(ChemotherapyAdvisor) – A study of children of women exposed to chemotherapy for the treatment of cancer in pregnancy were found to develop as well as children in the general population, a study published in The Lancet Oncology online February 10 concluded.
Frédéric Amant, of the Leuven Cancer Institute, Katholieke Universiteit Leuven, Belgium, and colleagues assessed 70 children from 68 pregnancies during which 236 cycles of chemotherapy were administered. Median gestational age at cancer diagnosis was 18 weeks and median gestational age at birth, 35.7 weeks; 47 women gave birth at <37 weeks. Children were assessed at birth and from age 18 months to 18 years.
All children underwent clinical neurological examinations, cognitive functioning tests, electrocardiography and echocardiography, and completed a questionnaire on general health and development. Those aged five years and older also had audiometry and tests of verbal learning, memory, attention, and behavior.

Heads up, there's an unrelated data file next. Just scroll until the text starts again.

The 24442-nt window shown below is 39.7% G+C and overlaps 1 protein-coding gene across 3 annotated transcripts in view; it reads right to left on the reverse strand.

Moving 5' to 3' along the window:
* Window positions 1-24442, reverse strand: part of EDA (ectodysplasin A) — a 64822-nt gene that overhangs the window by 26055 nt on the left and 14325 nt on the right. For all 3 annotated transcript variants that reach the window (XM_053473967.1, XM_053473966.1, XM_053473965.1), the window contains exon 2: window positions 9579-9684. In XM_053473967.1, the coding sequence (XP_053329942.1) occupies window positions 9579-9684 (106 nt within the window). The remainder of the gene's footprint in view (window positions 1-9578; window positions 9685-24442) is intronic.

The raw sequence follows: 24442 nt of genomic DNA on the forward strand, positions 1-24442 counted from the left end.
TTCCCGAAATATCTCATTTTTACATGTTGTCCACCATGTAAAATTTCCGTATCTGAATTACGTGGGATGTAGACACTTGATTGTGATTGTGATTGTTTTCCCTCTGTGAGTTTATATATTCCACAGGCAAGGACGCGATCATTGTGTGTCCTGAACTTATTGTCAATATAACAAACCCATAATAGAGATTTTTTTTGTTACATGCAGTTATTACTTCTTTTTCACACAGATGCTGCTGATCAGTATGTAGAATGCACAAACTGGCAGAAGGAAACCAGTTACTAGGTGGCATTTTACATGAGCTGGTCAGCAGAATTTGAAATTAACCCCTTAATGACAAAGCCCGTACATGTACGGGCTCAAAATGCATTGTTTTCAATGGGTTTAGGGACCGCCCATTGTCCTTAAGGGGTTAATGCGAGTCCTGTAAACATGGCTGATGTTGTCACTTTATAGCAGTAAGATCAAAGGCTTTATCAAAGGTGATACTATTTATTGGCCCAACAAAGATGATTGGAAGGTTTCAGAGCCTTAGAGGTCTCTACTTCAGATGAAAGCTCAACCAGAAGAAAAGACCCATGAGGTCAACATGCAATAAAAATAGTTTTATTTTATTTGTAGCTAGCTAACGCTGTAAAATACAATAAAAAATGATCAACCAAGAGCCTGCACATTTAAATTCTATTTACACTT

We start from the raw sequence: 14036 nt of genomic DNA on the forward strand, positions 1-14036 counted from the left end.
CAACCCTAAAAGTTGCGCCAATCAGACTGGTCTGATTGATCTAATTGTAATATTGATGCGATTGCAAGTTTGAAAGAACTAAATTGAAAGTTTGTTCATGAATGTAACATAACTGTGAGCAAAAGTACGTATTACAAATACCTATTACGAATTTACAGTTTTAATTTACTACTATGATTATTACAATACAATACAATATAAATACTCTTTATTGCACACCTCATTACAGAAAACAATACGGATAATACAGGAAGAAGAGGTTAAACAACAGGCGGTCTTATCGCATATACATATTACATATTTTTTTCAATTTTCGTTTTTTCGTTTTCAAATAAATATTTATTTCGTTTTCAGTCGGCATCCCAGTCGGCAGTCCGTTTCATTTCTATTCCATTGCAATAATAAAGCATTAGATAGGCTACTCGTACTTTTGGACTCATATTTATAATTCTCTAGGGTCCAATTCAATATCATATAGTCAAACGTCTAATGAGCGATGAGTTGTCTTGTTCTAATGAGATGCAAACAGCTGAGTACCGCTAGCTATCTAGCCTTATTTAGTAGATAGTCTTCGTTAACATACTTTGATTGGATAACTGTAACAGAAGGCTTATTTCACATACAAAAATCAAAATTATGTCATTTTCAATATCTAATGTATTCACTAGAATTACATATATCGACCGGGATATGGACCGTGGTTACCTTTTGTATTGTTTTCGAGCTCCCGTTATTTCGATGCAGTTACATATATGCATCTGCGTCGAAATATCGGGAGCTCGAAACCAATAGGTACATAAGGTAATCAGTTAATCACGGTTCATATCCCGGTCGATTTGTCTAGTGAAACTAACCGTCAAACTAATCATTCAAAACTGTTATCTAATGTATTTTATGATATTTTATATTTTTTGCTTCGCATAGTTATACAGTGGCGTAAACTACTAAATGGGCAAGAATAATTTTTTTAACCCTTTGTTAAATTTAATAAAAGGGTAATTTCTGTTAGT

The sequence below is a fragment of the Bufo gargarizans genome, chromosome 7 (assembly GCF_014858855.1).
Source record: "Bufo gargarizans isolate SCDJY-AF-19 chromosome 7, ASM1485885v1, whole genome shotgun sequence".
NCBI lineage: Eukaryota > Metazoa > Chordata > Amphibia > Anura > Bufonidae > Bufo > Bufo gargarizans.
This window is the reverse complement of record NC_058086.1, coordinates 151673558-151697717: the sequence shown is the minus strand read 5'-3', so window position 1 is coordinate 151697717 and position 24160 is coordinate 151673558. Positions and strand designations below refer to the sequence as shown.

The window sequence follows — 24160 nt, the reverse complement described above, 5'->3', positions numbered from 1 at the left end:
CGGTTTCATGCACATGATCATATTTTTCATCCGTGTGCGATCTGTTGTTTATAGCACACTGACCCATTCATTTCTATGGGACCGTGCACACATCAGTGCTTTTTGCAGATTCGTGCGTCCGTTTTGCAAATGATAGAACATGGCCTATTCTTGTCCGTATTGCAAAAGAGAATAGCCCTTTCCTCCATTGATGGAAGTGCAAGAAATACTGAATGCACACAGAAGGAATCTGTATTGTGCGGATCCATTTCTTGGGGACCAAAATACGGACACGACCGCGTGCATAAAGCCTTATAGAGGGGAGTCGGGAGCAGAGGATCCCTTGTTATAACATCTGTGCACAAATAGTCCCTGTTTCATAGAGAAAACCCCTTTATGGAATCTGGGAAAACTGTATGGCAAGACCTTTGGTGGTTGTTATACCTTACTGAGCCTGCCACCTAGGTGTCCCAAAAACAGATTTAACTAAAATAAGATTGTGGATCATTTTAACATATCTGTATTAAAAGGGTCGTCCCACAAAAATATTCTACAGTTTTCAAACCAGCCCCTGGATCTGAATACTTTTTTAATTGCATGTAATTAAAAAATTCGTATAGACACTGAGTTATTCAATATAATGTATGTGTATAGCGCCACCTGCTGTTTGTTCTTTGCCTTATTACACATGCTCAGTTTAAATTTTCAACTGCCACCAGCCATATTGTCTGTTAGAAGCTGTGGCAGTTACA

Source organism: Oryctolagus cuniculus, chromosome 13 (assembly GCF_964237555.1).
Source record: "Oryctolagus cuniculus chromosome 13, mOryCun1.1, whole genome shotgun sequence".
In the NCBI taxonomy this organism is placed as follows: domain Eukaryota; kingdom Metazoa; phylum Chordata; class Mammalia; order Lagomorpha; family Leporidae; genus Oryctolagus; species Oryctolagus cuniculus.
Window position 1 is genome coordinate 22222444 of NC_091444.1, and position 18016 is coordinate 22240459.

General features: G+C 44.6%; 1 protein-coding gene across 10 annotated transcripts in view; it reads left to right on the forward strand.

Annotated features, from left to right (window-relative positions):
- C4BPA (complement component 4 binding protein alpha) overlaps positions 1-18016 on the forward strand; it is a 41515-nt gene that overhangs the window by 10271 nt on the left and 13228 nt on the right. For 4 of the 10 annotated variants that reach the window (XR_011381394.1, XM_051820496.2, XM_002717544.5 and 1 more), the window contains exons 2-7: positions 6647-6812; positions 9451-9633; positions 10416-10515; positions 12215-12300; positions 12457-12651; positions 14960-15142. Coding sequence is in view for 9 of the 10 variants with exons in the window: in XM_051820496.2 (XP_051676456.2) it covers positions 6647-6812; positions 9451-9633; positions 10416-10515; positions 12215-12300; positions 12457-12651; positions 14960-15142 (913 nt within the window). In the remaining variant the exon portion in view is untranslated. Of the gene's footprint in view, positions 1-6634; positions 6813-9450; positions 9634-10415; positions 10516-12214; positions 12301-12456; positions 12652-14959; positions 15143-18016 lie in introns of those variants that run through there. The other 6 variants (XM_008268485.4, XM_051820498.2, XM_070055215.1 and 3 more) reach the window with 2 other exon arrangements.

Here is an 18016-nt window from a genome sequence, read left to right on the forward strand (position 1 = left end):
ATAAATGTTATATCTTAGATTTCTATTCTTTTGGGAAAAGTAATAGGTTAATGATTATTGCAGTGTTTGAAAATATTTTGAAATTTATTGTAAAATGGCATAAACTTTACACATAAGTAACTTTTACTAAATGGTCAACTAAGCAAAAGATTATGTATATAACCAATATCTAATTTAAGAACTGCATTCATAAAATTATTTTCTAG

Compared with the general population, prenatal exposure to chemotherapy was not associated with increased CNS, cardiac, or auditory morbidity, or with general health and growth impairments.
“Our findings do not support a strategy of delay in chemotherapy administration or iatrogenic preterm delivery with postpartum chemotherapy administration to avoid harm to the fetus,” the investigators wrote, adding, “The decision to administer chemotherapy should follow the same guidelines as in nonpregnant patients. In practice, it is possible to administer chemotherapy from 14 weeks gestational age onwards with specific attention to prenatal care.”
An accompanying comment noted, “The study by Amant and colleagues has the potential to affect clinical practice: If we can present this reassuring data to pregnant women with cancer, women might be more likely to accept treatment during pregnancy when indicated. This report might encourage oncologists and obstetricians to recognize the advantages of collaboration when the subject under study such as cancer in pregnancy is rare.”